There was a candidates' forum to discuss the Trans Texas Corridor yesterday in Central Texas. Three gubernatorial wannabees were there. You'll never guess which one wasn't.
At 6:05 p.m. Friday, almost an hour before the start of the Blackland Coalition's gubernatorial candidate forum on the Trans-Texas Corridor, the asphalt outside of the Seaton Star Hall east of Temple was already half full of pickups and cars. Outside, representatives of writer and musician Kinky Friedman and Texas Comptroller Carole Keeton Strayhorn were gathering petition signatures in their efforts to make the November ballot as independents and unseat Republican Gov. Rick Perry.
Inside, many of the 750 chairs were filled already. Folks in gimme caps, black Stetson hats and jeans were munching on sausage wraps and, when she happened by, listening to Strayhorn make her pitch one-on-one. Friedman and Democratic candidate Chris Bell showed up later in time to speak to the crowd, making it the three challengers' first joint appearance of the campaign.
By 7 p.m., the room was full, and the response to the challengers during the next two hours was full-throated, giving at least some indications that Perry has genuine political work ahead.
His plan for a network of cross-state toll roads and rail lines has many rural Texans in an independent frame of mind.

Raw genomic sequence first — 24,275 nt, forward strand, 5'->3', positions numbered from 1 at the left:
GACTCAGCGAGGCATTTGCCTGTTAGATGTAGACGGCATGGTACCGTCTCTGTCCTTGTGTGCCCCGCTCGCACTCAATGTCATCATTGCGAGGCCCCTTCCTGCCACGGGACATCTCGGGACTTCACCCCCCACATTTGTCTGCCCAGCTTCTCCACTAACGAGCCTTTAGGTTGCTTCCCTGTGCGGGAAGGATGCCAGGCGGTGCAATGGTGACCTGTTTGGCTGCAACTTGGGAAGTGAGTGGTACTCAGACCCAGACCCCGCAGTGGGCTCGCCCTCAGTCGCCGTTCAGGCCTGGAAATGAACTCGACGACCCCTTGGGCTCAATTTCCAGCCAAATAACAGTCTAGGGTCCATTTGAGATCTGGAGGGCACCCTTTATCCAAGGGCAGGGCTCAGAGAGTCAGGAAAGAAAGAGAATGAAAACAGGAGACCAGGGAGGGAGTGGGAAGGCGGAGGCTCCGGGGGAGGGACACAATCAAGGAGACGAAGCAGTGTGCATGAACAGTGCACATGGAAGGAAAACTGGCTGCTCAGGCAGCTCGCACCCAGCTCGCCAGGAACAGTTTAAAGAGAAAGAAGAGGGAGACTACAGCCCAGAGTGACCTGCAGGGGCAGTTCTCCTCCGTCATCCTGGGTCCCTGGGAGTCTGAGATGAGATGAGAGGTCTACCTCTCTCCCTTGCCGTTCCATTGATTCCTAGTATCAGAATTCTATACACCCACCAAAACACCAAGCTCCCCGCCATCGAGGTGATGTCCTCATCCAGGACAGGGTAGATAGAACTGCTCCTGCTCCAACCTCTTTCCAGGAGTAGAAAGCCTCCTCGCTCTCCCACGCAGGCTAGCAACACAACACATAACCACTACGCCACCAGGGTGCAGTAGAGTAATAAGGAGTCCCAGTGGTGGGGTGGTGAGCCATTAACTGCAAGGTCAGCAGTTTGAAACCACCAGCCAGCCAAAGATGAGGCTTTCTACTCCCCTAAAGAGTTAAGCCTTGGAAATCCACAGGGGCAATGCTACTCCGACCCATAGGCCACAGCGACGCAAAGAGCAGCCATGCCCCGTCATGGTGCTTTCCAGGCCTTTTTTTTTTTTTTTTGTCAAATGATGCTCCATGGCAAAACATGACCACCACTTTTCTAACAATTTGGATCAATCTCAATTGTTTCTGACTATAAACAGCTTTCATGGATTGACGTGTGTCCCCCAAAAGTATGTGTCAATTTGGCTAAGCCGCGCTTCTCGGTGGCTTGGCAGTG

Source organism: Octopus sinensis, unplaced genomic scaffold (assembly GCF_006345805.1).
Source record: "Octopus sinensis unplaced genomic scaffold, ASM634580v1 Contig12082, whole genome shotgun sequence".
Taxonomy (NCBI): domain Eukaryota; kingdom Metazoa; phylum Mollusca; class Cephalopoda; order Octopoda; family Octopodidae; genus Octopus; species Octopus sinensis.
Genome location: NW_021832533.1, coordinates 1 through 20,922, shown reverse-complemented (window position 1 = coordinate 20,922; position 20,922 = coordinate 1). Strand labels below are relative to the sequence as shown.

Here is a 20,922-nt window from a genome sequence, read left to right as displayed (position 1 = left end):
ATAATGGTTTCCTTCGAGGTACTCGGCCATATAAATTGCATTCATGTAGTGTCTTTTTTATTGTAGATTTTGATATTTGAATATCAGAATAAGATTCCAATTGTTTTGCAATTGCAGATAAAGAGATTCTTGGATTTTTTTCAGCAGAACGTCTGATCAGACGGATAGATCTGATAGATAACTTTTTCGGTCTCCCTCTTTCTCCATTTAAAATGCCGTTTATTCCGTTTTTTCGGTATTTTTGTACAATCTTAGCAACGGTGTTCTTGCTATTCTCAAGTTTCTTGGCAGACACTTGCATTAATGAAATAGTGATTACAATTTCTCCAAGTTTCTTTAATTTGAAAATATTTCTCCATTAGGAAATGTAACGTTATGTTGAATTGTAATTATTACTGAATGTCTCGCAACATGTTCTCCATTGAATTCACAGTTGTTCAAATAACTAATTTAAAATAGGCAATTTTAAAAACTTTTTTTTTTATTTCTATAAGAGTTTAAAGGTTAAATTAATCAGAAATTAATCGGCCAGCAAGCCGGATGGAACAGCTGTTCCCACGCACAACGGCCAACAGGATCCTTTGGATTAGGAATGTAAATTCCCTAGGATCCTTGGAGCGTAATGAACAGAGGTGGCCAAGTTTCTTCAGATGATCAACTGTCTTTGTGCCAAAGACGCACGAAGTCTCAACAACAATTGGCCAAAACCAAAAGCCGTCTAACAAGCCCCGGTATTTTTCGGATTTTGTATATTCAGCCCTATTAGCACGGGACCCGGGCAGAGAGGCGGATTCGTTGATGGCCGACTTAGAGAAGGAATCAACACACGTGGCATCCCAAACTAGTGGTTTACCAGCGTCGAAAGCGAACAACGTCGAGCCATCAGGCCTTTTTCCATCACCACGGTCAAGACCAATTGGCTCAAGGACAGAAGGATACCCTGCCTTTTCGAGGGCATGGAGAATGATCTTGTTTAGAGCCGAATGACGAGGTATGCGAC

"This area went Republican" in the mid-1990s, said Inez Cobb, a board member of the year-old coalition formed in opposition to the corridor plan. "But they better watch their step or it might not be for long."
[Perry spokesman Robert] Black said the corridor plan, despite demonstrations of widespread rural discontent such as Friday night's, won't hurt Perry in November.
"The governor believes that the vast majority of Texans, including rural Texans, understand that with a population expected to double in the next 40 years, the current Texas infrastructure can't handle that increase," Black said. "Something has to happen."
But maybe Rick Perry isn't worried about that. He'll still be happy to point out that as with many other issues, Strayhorn used to be on the same team as he on the subject of toll roads.
Strayhorn, whose intention to supplant Perry in the Governor's Mansion has been well known for a couple of years, has periodically hammered Perry over his preference for toll roads as a solution to the Texas highway crunch.
She was quoted in January saying, "This voice is dead set against toll roads."
But the Perry campaign says that wasn't always the case, noting news releases and reports out of her office in 2000 and 2001 touting toll roads as the way to get roads built quickly and boost the state's economy.
That was, of course, before the Legislature overhauled transportation law and transformed toll roads from a concept into a reality.
Thanks to South Texas Chisme for the link.Posted by Charles Kuffner on March 25, 2006 to Planes, Trains, and Automobiles | TrackBack